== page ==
He will rescue the poor when they cry to him, he will help the oppressed, who have no one to defend them. He feels pity for the weak and the needy, and he will rescue them. He will save them from oppression and from violence, for their lives are precious to him.
About this week’s promise
To be poor means that something is lacking from our life.
The Bible focuses primarily on two kinds of poverty — people who are in need of basic necessities (like food and clothing) and people who are in need of God (for they lack the Holy Spirit’s presence in their life). We are called — commanded — to help both of these kinds of people as much as we possibly can.
Content is derived from the Holy Bible, New Living Translation and other publications of Tyndale Publishing House
Word Study: Hebrew “Nathan’
(1), provide (1), provided (2), provides
“These were potters, and those that dwelt among plants and hedges: there they dwelt with the king for his work.”
1 Chronicles 4:23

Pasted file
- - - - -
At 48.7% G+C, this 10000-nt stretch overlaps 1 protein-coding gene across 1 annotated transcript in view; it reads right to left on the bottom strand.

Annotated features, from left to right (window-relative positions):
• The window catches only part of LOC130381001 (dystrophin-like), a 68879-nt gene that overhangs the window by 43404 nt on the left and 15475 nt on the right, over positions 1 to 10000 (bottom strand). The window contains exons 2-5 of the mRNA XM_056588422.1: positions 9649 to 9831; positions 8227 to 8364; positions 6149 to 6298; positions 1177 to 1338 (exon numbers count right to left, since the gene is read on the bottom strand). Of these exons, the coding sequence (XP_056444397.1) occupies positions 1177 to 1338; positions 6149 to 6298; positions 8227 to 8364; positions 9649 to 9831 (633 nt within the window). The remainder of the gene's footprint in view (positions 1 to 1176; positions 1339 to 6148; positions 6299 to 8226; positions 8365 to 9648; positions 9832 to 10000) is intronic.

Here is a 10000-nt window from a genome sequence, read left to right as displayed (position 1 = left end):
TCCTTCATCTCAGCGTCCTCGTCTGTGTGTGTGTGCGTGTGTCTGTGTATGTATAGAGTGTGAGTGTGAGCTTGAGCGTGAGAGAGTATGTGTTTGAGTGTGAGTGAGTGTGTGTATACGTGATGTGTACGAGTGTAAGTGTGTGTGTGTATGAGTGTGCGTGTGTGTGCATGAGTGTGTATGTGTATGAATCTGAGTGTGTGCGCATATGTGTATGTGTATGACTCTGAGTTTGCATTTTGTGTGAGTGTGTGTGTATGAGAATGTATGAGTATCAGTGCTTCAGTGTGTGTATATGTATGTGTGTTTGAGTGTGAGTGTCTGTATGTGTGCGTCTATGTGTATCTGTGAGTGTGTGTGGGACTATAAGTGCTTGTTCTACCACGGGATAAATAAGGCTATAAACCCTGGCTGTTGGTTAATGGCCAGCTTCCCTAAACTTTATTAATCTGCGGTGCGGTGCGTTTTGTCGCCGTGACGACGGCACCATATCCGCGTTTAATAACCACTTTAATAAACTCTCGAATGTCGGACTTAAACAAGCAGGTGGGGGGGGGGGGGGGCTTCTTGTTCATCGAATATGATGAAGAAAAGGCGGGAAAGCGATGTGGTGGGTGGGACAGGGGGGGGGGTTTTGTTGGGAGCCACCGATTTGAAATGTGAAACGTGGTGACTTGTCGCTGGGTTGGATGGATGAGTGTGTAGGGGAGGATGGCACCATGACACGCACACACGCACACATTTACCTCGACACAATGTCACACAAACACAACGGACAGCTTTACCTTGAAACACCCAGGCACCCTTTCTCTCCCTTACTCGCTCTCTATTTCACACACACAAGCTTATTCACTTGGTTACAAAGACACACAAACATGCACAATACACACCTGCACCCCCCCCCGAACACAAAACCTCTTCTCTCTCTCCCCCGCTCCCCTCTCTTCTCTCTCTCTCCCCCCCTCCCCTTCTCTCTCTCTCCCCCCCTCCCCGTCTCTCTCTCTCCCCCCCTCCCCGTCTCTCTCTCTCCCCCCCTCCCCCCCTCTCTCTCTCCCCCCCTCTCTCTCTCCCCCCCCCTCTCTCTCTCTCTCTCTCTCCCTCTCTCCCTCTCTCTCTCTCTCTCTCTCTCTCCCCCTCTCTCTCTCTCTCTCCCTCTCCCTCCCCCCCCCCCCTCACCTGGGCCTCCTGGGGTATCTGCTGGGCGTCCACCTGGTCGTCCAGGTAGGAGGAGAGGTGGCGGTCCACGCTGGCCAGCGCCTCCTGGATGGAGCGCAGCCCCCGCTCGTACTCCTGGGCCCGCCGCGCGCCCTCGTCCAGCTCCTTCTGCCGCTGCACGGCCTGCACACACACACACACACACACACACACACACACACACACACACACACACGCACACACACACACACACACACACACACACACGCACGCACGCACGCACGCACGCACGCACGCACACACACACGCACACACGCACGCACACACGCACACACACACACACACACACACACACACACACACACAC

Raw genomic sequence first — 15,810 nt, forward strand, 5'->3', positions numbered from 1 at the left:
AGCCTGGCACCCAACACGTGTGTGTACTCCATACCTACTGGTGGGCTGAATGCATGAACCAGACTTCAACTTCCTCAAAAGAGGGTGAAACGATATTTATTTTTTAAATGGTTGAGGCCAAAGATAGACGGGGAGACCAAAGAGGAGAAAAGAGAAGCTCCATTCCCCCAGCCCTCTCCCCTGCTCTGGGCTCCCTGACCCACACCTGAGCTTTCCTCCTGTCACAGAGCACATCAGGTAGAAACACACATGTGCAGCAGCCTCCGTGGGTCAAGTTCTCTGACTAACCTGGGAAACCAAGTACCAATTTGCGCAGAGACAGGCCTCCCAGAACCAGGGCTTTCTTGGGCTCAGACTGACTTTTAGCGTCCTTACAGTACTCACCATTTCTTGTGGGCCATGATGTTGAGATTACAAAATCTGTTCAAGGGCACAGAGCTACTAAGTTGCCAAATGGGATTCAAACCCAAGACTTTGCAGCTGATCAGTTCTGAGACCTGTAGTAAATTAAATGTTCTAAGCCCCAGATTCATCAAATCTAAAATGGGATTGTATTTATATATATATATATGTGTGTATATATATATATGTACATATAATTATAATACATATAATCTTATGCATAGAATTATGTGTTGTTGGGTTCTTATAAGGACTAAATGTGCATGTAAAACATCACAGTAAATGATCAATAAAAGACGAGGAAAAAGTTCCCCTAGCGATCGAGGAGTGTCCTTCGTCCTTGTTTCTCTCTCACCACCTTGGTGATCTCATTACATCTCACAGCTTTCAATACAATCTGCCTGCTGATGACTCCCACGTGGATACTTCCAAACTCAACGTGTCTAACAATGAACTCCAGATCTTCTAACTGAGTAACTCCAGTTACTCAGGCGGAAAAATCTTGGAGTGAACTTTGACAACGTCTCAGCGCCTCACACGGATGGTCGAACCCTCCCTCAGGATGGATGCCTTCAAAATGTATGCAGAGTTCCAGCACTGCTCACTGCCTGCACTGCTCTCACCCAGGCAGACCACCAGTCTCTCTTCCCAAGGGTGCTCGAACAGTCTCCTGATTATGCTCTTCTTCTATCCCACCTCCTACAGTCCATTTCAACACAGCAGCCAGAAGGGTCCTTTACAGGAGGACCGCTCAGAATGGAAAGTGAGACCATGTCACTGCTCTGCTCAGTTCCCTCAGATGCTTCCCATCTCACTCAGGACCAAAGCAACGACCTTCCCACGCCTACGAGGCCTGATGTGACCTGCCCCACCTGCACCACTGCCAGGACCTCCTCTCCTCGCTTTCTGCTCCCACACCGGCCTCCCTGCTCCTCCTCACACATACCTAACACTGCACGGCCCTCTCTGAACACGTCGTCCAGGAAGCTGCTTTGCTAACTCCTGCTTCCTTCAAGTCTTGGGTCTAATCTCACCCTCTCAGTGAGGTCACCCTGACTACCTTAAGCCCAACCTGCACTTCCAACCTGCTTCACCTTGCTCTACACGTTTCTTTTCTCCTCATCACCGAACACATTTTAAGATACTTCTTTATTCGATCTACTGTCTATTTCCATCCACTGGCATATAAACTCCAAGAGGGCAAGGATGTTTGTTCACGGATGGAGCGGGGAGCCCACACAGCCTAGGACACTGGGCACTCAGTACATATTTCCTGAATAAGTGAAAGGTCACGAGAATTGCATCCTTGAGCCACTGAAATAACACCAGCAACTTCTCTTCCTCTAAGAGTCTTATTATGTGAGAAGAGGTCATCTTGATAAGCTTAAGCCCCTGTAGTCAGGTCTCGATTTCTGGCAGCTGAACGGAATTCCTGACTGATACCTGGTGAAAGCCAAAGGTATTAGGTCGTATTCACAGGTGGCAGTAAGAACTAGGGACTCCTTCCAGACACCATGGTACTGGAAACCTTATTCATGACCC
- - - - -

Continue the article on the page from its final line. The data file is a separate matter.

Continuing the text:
Potters were not the very highest grade of workers, but “the king” needed potters, and therefore they were in royal service, although the material upon which they worked was nothing but clay. We, too, may be engaged in the most menial part of the Lord’s work, but it is a great privilege to do anything for “the king”; and therefore we will abide in our calling, hoping that, “although we have lien among the pots, yet shall we be as the wings of a dove covered with silver, and her feathers with yellow gold.” The text tells us of those who dwelt among plants and hedges, having rough, rustic, hedging and ditching work to do. They may have desired to live in the city, amid its life, society, and refinement, but they kept their appointed places, for they also were doing the king’s work. The place of our habitation is fixed, and we are not to remove from it out of whim and caprice, but seek to serve the Lord in it, by being a blessing to those among whom we reside. These potters and gardeners had royal company, for they dwelt “with the king” and although among hedges and plants, they dwelt with the king there. No lawful place, or gracious occupation, however mean, can debar us from communion with our divine Lord. In visiting hovels, swarming lodging-houses, workhouses, or jails, we may go with the king. In all works of faith we may count upon Jesus’ fellowship. It is when we are in his work that we may reckon upon his smile. Ye unknown workers who are occupied for your Lord amid the dirt and wretchedness of the lowest of the low, be of good cheer, for jewels have been found upon dunghills ere now, earthen pots have been filled with heavenly treasure, and ill weeds have been transformed into precious flowers. Dwell ye with the King for his work, and when he writes his chronicles your name shall be recorded.